High Dose-Rate Brachytherapy in Recurrent High-Risk Head and Neck Cancer

AUTHORS

Tanvir Pasha 1 , Siddanna Rudrappa Palled 1 , * , Rahul Loni 1 , ** , Shwetha Bondel 2 , Purushottam Chavan 3 , Ashok Shenoy 3 , Thimmaiah Naveen 1 , V Lokesh 1

1 Radiation Oncology, Kidwai Memorial Institute of Oncology, Bangalore, India

2 Radiation Physics, Kidwai Memorial Institute of Oncology, Bangalore, India

3 Head and Neck Oncology, Kidwai Memorial Institute of Oncology, Bangalore, India

Corresponding Authors:

How to Cite: Pasha T, Palled S R, Loni R, Bondel S, Chavan P, et al. High Dose-Rate Brachytherapy in Recurrent High-Risk Head and Neck Cancer, Rep Radiother Oncol. 2019 ; 6(1):e98391. doi: 10.5812/rro.98391.

ARTICLE INFORMATION

Reports of Radiotherapy and Oncology: 6 (1); e98391
Published Online: December 16, 2019
Article Type: Research Article
Received: September 25, 2019
Accepted: November 27, 2019
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Abstract

Background: Thirty to fifty percent of HNSCC patients treated with chemoradiation therapy present with recurrence and can be treated with maximum debulking surgery combined with re-irradiation. Re-irradiation can be done using external beam radiation therapy (EBRT) or brachytherapy. The advantage of brachytherapy over EBRT is that owing to rapid dose falls off, a higher dose can be delivered to the target area sparing normal tissue. Hence, we evaluated toxicity and outcomes [overall survival (OS) and disease-free survival (DFS)] in high-risk (HR) recurrent HNSCC patients undergoing re-irradiation using interstitial brachytherapy following surgery.

Objectives: To evaluate toxicity and outcomes of re-irradiation using Interstitial High Dose-Rate Brachytherapy (HDR-BRT) in high-risk Head and Neck Squamous Cell Carcinoma (HNSCC) patients.

Methods: Ten biopsy-proven recurrent HNSCC patients treated with primary chemoradiation therapy who had the HR of the second recurrence at nodal disease were evaluated. All patients underwent surgery followed by the intraoperative placement of catheters in a single plane, at 10 - 12 mm apart and fixed with stay sutures. The CT simulation was done on the 5th - 7th postoperative day. Volumetric optimization was done with a 5-mm dwell position. The dose of 30 Gy/10 Fractions, 3 Gy/Fraction, two fractions per day, 6 hours apart after 5 days was planned.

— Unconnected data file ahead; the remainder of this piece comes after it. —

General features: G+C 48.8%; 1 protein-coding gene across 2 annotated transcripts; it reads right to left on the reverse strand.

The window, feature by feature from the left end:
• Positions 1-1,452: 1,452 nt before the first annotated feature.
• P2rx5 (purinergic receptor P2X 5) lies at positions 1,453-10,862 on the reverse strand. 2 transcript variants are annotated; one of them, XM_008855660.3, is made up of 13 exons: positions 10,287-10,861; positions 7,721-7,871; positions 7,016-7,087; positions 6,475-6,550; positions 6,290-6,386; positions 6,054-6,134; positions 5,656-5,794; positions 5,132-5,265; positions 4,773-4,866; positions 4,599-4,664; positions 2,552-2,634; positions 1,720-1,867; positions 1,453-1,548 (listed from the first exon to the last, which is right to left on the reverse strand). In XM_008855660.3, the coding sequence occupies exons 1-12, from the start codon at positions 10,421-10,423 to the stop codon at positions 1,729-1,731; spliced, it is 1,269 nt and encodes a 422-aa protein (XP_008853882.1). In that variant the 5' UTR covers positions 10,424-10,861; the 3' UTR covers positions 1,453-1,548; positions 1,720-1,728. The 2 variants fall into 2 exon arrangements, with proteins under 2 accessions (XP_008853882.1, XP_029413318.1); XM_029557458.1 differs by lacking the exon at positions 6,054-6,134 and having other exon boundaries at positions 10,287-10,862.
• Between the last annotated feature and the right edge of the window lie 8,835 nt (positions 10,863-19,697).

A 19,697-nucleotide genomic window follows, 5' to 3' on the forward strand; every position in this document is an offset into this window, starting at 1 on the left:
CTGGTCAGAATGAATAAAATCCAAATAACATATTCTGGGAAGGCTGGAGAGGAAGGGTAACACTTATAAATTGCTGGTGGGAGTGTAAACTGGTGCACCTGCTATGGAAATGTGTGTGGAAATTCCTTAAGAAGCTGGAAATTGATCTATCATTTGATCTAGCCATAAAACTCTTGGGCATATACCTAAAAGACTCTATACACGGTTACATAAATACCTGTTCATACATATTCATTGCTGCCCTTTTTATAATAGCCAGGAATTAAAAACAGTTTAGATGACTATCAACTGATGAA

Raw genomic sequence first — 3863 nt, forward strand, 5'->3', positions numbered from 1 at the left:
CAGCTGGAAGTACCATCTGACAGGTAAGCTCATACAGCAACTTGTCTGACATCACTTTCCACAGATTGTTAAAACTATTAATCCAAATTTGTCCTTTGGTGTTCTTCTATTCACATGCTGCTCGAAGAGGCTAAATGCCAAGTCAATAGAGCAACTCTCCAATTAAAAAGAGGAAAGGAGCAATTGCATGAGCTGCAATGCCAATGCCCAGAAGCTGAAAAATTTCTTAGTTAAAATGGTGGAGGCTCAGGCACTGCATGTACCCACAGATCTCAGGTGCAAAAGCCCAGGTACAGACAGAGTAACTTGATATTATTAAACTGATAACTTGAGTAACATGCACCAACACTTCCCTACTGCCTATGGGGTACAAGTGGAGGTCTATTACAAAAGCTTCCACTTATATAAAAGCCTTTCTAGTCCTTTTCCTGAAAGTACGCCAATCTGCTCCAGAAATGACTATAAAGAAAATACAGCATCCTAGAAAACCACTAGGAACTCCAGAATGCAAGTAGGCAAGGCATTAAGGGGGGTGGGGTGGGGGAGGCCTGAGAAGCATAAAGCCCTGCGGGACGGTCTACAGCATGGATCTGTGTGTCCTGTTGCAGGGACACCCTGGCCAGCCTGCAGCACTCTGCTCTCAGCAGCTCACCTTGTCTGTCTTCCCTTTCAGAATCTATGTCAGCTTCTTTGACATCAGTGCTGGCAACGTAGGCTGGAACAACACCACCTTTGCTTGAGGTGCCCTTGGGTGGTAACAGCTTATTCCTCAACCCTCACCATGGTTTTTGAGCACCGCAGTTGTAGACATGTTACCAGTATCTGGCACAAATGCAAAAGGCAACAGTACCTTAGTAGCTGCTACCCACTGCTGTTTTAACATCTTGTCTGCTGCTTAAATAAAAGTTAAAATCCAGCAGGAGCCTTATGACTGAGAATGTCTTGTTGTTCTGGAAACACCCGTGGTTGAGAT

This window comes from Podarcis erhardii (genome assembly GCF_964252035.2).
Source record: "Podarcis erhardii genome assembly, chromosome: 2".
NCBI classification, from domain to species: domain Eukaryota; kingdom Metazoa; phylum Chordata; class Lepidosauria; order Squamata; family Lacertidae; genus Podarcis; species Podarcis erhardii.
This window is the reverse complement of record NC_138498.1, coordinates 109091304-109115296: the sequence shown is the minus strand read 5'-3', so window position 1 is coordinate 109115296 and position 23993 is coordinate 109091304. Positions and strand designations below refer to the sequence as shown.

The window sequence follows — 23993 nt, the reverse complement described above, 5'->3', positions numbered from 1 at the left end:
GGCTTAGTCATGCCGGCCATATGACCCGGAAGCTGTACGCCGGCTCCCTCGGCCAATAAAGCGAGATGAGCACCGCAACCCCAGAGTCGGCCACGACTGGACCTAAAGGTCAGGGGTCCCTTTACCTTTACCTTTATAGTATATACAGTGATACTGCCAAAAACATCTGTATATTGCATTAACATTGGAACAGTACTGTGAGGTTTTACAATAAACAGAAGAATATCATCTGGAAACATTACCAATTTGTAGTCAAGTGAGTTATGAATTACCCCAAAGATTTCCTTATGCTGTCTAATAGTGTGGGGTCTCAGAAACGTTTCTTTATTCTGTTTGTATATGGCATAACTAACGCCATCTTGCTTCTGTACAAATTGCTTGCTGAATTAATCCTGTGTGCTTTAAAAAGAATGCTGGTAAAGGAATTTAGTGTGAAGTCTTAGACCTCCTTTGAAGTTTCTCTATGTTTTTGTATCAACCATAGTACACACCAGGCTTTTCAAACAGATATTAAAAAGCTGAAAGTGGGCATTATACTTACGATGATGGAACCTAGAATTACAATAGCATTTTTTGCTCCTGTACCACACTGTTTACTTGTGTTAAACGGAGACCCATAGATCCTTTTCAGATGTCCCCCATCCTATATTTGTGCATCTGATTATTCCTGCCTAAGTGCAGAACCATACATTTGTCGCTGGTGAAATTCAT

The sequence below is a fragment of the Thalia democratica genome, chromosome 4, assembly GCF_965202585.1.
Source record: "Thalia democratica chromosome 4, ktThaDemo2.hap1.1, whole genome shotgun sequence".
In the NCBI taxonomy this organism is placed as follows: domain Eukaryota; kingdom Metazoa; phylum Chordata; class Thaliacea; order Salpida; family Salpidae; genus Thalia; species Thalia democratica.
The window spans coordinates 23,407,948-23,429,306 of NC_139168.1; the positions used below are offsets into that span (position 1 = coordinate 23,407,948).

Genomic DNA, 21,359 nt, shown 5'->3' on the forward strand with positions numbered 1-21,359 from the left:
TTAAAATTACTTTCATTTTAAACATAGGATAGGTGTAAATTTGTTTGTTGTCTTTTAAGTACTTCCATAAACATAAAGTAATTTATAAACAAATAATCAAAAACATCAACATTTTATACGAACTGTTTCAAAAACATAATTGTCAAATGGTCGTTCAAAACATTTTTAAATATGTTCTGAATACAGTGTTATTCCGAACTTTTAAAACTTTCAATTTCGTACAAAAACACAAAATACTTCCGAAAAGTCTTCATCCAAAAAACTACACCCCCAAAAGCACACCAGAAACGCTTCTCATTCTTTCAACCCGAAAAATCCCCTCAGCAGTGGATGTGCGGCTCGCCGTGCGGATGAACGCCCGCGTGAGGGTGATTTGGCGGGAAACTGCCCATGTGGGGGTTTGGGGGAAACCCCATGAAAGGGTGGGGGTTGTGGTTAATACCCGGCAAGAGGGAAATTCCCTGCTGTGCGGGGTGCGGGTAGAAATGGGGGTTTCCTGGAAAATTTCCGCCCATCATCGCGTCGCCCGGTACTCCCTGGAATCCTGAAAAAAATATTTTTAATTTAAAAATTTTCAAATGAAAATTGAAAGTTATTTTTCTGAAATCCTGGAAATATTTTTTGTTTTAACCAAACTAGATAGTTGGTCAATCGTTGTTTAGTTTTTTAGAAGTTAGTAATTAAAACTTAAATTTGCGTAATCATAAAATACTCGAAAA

Results: The DFS and OS for the entire cohort in 1 and 2 years were 60% and 40%, respectively. One patient had carotid blowout where the disease was stuck to the carotid vessel. No other significant acute or late toxicity was noted.

Conclusions: The HDR-interstitial brachytherapy in the recurrent HR, HNSCC with the intraoperative placement of catheters at tumor bed provides reasonably good local control without significant acute or late toxicity.

Copyright © 2019, Reports of Radiotherapy and Oncology. This is an open-access article distributed under the terms of the Creative Commons Attribution-NonCommercial 4.0 International License (http://creativecommons.org/licenses/by-nc/4.0/) which permits copy and redistribute the material just in noncommercial usages, provided the original work is properly cited.

1. Background

Approximately 600,000 patients afflict annually with head and neck squamous cell carcinoma (HNSCC) worldwide (1). At the present time, locally advanced HNSCC (LAHNSCC) without metastasis is seen in sixty percent of patients. The most common pattern of recurrence is a locoregional failure, and most fatalities result from uncontrolled loco-regional or local disease. The preferred primary treatment approach for LAHNSCC patients is surgery with radiation therapy or chemo-radiation therapy. In HNSCC patients treated with radical intent, the recurrence is seen in 30% - 50% of the patients (2, 3).

Better local control can be achieved with maximum debulking surgery combined with a primary or a second new course of radiation therapy. External Beam Radiotherapy (EBRT) or High Dose-Rate Brachytherapy (HDR-BRT) can be used to deliver radiation therapy. Owing to the difficulty to spare adjacent normal tissues, which leads to undesirable late effects on the salivary glands, mandible, muscles of mastication, and serial structure spinal cord, re-irradiation for recurrent disease using EBRT is always challenging. In these cases, the use of intra-operative interstitial implantation is an option, as it is ideally suited to deliver a high dose to a limited volume with minimizing dose to normal structure due to rapid dose fall-off thus minimizing sequelae and improving local control (4). Also, HDR-BRT can increase total biological effective dose administered compared to the second course of EBRT, with decreased overall treatment time (5).